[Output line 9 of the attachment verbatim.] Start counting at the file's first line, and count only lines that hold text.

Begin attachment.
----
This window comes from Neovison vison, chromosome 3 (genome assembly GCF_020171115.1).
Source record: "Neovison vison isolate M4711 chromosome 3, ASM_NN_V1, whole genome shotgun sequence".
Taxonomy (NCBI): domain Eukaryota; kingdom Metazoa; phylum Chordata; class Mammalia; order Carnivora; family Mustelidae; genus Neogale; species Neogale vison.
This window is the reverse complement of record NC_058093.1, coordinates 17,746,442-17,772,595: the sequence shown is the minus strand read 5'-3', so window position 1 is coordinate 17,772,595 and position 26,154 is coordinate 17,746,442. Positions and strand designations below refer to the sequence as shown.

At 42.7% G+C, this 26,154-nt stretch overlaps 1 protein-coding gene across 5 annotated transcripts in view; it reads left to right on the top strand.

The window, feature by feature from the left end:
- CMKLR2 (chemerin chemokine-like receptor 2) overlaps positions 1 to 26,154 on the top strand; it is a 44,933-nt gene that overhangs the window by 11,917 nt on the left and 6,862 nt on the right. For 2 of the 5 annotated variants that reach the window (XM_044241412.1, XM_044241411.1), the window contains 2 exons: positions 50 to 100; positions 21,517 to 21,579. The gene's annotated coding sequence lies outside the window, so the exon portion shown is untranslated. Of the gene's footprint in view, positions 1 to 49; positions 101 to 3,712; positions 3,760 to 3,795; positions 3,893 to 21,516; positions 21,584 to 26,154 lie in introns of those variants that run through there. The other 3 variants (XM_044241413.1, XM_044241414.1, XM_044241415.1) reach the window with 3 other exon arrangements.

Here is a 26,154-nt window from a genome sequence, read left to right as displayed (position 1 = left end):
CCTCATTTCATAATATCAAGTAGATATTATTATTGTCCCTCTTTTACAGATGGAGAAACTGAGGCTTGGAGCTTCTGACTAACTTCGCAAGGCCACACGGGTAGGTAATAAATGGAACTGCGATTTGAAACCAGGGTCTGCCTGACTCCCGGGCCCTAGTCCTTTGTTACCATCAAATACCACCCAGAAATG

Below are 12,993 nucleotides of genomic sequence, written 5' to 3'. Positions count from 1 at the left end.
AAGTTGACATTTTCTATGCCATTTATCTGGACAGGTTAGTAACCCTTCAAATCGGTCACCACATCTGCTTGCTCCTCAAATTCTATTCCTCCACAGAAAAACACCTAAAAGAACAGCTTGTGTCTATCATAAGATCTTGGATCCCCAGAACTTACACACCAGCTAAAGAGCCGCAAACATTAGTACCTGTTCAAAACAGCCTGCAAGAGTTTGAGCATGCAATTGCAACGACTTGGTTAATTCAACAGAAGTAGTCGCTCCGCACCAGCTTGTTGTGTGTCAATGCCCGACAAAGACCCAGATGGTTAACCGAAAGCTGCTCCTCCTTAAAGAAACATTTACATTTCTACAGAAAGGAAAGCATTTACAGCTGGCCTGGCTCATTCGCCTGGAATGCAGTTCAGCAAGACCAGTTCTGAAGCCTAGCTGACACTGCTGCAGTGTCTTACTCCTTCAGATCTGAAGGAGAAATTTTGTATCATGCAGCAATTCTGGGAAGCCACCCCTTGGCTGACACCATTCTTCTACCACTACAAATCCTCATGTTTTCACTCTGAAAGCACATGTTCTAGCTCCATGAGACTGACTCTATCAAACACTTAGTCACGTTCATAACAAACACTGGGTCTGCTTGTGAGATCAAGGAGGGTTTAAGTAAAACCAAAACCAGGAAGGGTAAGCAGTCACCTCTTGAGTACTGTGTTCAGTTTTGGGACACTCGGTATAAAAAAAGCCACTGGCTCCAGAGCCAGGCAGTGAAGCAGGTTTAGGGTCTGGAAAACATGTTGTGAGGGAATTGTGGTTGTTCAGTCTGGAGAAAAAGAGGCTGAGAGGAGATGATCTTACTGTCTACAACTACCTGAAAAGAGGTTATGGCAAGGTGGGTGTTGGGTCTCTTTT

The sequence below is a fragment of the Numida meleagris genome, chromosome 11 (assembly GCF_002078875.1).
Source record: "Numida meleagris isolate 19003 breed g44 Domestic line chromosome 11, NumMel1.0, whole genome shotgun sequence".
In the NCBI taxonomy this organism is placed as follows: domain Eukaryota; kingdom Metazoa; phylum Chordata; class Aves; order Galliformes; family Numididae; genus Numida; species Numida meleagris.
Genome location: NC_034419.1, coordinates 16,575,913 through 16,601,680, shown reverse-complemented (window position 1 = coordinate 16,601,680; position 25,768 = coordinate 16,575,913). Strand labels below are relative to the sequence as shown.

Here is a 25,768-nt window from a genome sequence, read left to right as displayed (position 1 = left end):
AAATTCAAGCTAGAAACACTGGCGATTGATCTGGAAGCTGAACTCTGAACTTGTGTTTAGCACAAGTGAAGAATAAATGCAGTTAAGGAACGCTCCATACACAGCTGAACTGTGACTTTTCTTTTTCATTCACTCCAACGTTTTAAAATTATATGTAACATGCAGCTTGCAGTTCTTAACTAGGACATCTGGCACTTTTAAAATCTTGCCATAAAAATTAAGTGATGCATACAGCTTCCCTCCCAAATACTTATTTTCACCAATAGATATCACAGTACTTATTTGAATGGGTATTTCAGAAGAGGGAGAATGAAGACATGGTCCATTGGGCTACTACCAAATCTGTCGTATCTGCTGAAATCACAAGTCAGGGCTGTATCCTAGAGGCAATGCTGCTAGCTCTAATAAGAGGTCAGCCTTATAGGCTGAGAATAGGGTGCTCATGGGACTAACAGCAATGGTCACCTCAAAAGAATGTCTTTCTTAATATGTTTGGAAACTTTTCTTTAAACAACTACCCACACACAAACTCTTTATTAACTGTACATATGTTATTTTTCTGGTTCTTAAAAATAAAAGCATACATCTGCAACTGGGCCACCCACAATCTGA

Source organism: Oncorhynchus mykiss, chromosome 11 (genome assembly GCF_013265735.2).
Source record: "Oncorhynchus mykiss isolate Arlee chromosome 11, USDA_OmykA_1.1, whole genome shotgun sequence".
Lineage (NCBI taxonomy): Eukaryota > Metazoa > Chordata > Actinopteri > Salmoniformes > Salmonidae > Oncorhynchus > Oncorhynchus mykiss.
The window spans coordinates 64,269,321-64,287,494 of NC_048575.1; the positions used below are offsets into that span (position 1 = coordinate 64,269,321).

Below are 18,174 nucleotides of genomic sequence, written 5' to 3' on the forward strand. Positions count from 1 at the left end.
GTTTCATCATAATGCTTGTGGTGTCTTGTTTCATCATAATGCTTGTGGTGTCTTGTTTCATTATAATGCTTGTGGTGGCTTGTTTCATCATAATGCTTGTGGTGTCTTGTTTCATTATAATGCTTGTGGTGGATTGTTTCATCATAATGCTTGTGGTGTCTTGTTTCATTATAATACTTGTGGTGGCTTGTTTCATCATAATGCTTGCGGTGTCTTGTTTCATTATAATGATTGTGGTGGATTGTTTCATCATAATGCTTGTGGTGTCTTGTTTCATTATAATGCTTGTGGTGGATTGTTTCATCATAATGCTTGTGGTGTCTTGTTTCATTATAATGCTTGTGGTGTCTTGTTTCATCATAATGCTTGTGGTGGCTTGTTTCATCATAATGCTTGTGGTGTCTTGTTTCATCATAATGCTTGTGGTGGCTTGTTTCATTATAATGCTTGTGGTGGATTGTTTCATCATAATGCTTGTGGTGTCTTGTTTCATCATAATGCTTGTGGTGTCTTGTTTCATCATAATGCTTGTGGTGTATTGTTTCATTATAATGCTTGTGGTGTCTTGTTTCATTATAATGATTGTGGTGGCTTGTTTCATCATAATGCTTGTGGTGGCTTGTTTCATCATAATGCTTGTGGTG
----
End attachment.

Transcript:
CCTCATTTCATAATATCAAGTAGATATTATTATTGTCCCTCTTTTACAGATGGAGAAACTGAGGCTTGGAGCTTCTGACTAACTTCGCAAGGCCACACGGGTAGGTAATAAATGGAACTGCGATTTGAAACCAGGGTCTGCCTGACTCCCGGGCCCTAGTCCTTTGTTACCATCAAATACCACCCAGAAATG